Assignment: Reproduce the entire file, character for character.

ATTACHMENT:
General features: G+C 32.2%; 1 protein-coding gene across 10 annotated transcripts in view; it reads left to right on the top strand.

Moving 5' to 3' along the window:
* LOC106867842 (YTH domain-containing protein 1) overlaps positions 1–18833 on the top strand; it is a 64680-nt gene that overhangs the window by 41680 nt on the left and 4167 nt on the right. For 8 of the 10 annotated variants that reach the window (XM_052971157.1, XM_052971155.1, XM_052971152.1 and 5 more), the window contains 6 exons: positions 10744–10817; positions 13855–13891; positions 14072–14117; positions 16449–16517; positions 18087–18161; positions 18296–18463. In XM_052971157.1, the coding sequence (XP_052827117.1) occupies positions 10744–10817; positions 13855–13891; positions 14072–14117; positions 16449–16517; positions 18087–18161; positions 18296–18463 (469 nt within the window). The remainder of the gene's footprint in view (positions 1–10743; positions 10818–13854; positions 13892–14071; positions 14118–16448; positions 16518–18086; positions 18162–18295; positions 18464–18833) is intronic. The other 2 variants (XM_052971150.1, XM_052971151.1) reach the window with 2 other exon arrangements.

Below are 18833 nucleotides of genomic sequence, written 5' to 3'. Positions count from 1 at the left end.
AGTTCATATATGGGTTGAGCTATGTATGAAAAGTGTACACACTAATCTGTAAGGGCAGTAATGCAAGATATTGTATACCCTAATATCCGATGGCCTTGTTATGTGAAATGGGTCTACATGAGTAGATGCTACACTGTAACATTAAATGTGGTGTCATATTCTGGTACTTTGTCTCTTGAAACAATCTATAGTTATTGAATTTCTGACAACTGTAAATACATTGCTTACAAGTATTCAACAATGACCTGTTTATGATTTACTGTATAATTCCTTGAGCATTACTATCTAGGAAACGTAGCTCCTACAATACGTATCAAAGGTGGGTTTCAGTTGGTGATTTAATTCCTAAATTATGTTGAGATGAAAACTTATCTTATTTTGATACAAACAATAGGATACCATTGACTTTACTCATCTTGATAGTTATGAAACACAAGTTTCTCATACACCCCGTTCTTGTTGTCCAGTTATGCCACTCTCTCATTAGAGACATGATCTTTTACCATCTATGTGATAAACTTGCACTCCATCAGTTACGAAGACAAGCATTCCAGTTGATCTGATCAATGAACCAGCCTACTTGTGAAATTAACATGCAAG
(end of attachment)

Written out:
General features: G+C 32.2%; 1 protein-coding gene across 10 annotated transcripts in view; it reads left to right on the top strand.

Moving 5' to 3' along the window:
* LOC106867842 (YTH domain-containing protein 1) overlaps positions 1–18833 on the top strand; it is a 64680-nt gene that overhangs the window by 41680 nt on the left and 4167 nt on the right. For 8 of the 10 annotated variants that reach the window (XM_052971157.1, XM_052971155.1, XM_052971152.1 and 5 more), the window contains 6 exons: positions 10744–10817; positions 13855–13891; positions 14072–14117; positions 16449–16517; positions 18087–18161; positions 18296–18463. In XM_052971157.1, the coding sequence (XP_052827117.1) occupies positions 10744–10817; positions 13855–13891; positions 14072–14117; positions 16449–16517; positions 18087–18161; positions 18296–18463 (469 nt within the window). The remainder of the gene's footprint in view (positions 1–10743; positions 10818–13854; positions 13892–14071; positions 14118–16448; positions 16518–18086; positions 18162–18295; positions 18464–18833) is intronic. The other 2 variants (XM_052971150.1, XM_052971151.1) reach the window with 2 other exon arrangements.

Below are 18833 nucleotides of genomic sequence, written 5' to 3'. Positions count from 1 at the left end.
AGTTCATATATGGGTTGAGCTATGTATGAAAAGTGTACACACTAATCTGTAAGGGCAGTAATGCAAGATATTGTATACCCTAATATCCGATGGCCTTGTTATGTGAAATGGGTCTACATGAGTAGATGCTACACTGTAACATTAAATGTGGTGTCATATTCTGGTACTTTGTCTCTTGAAACAATCTATAGTTATTGAATTTCTGACAACTGTAAATACATTGCTTACAAGTATTCAACAATGACCTGTTTATGATTTACTGTATAATTCCTTGAGCATTACTATCTAGGAAACGTAGCTCCTACAATACGTATCAAAGGTGGGTTTCAGTTGGTGATTTAATTCCTAAATTATGTTGAGATGAAAACTTATCTTATTTTGATACAAACAATAGGATACCATTGACTTTACTCATCTTGATAGTTATGAAACACAAGTTTCTCATACACCCCGTTCTTGTTGTCCAGTTATGCCACTCTCTCATTAGAGACATGATCTTTTACCATCTATGTGATAAACTTGCACTCCATCAGTTACGAAGACAAGCATTCCAGTTGATCTGATCAATGAACCAGCCTACTTGTGAAATTAACATGCAAG